Saturday, May 5, 2012

Investigating IBC Travels... looks like a TVI Express clone

A Clone of My Own
A Clone of My Own (Photo credit: Wikipedia)
When you plan to join acompany, you don't want to see any link between it and a known scam, such as TVI Express, which was busted in Australia, China, Indonesia, USA, and many more countries.

So when a company goes through quite a bit of effort to hide such links, you should probably become VERY VERY interested in WHY would they do so.

The more someone try to hide something, the more interested investigators get. This is sometimes known as the "Streisand effect" (named after Barbara Streisand, who tried to suppress aerial photo of her house by suing a website, but instead inspired people to download the photos even more, thus achieving the opposite effect).

IBC Travels is such a new "opportunity", and it is desperately hiding its link to TVI Express... and failing.

Thursday, May 3, 2012

"They did it wrong", a special variant of "no true Scotsman" fallacy

Another frequent "rebuttal" from defenders of an "opportunity", when given evidence of malfeasance such as members arrested, charged, and convicted of running a pyramid scheme, is usually "they are bad people and did it wrong", with an implied corollary, "the company is completely innocent and cannot be responsible". One such example is highlighted below:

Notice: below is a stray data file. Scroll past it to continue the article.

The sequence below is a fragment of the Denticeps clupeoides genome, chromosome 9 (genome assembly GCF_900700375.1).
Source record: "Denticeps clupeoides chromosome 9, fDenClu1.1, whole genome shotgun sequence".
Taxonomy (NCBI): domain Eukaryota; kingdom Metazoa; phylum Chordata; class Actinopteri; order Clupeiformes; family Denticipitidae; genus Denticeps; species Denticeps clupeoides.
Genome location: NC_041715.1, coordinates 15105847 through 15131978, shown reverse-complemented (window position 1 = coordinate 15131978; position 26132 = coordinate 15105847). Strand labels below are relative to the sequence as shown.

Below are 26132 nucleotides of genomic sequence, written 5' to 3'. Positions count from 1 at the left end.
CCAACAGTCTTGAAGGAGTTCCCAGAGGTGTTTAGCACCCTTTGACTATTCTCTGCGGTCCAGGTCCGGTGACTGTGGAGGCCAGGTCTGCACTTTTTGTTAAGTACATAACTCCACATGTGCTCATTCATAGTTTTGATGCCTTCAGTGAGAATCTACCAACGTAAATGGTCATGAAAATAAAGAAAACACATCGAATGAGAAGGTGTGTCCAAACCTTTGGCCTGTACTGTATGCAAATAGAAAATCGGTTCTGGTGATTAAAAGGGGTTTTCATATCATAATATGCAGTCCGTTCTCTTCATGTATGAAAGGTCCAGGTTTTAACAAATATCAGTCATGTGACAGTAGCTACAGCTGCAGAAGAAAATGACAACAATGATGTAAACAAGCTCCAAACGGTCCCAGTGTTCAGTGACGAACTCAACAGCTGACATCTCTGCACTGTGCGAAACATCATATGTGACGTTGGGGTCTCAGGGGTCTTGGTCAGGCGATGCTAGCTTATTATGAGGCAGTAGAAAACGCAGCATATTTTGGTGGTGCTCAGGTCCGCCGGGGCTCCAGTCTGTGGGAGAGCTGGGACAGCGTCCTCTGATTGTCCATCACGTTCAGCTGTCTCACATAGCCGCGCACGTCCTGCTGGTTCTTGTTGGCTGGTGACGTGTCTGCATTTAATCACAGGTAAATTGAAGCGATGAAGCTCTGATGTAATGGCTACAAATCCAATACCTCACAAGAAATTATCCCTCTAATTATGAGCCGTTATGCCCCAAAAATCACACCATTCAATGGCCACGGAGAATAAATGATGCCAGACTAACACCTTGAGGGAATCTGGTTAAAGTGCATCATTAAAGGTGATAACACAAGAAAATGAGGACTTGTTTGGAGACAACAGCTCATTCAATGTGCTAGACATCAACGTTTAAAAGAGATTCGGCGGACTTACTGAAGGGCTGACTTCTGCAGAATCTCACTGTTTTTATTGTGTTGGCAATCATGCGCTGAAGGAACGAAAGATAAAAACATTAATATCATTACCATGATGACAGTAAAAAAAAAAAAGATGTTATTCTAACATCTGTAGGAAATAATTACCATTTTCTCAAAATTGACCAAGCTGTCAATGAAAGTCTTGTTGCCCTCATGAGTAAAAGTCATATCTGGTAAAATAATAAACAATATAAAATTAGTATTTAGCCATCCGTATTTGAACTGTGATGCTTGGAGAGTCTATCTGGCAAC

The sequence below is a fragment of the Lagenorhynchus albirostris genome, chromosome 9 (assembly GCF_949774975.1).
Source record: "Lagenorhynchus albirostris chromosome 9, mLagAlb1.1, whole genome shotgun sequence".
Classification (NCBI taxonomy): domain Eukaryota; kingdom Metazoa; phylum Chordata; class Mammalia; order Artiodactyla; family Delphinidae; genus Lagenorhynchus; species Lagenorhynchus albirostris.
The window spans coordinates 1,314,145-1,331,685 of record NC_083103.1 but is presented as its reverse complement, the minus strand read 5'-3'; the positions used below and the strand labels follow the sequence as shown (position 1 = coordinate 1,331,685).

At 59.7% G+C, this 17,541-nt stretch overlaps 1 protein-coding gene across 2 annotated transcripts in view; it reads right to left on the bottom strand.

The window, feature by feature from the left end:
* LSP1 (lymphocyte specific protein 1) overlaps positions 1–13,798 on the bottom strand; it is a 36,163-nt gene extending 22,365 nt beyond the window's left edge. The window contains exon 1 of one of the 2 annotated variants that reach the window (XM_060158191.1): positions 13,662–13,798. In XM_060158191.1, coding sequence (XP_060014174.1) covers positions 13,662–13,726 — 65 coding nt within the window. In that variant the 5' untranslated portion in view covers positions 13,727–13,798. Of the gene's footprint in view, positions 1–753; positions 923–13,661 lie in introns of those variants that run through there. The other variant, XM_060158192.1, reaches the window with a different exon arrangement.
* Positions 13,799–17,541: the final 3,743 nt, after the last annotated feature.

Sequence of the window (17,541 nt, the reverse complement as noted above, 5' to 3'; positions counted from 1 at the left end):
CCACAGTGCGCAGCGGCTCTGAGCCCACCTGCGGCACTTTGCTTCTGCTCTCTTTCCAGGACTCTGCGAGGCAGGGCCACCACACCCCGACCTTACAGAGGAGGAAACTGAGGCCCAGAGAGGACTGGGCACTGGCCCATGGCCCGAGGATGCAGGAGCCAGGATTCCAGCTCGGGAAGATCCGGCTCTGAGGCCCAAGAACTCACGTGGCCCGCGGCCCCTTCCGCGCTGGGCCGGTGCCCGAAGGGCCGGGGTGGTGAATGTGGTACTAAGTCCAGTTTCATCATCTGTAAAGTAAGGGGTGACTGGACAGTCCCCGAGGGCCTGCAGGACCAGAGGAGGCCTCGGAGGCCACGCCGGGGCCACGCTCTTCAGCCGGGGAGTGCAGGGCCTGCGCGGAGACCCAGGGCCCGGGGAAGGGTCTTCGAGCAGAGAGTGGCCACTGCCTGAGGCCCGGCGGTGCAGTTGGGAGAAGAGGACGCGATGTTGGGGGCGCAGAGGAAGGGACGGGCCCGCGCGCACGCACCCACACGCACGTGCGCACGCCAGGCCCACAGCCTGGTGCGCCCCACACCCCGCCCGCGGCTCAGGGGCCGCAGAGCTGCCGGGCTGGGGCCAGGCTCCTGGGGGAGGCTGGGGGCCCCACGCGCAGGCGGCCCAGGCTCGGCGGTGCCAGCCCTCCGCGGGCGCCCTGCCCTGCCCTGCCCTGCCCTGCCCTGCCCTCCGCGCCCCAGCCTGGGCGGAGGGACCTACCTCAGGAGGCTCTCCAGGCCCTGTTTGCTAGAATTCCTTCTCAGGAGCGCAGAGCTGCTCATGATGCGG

[Linganay wrote] ...All those reports you posts I've read about scam? It's not the company but it's just referrring to people who have not been honest. They just collected money but did not remit to the company. The company has been vigilant and terminated those who abused and misrepresented the company.  (see original version )
But what was the "reports you post I've read about scam" Linganay referring to? Here are just SOME of the headlines:
  • TVI Express "leader" in Majene, Indonesia sentenced to 9 months in jail for defrauding the public
  • Central Bank of Lesotho in Africa issued press release that TVI Express is operating illegally in the country and urges all citizens to refrain from participating
  • Times News of South Africa reported that Tarun Trikha is the head of TVI Express scam, which involved over 1 billion SA Rands, with over 50000 victims in South Africa alone
  • South Africa announced first arrest of TVI Express members for running pyramid scheme.
  • TVI Express Trio "TeamTVIOz" convicted of running pyramid scheme in Australia, and of falsely using logos of hotels, airlines, and cruise lines.
  • A dozen people arrested in China in multiple cities (2009, 2010) for running "British TVI Travel Express" scam. 
There was nothing about upline cheating downline by taking their money and not giving them membership. All were describing TVI Express itself as a pyramid scheme, and was shut down as a scam in multiple countries. You can check the actual news articles

Clearly, Linganay was mislead by his upline into believing that all the fraud reports about TVI Express are lies or "misunderstandings" caused by a few "bad apples", when it is TVI Express itself that is rotten.
(Linganay's full rebuttal involved several other fallacies that will not be addressed here, but perhaps another time. )

Linganay is essentially guilty of using a variant "no true Scotsman" fallacy, which I call the "they did it wrong" argument.

The "it paid me" argument

Bernard Madoff's mugshot
Bernard Madoff', the biggst Ponzi schemer
to hit the US. Nobody believed it, until it was revealed.
(Photo credit: Wikipedia)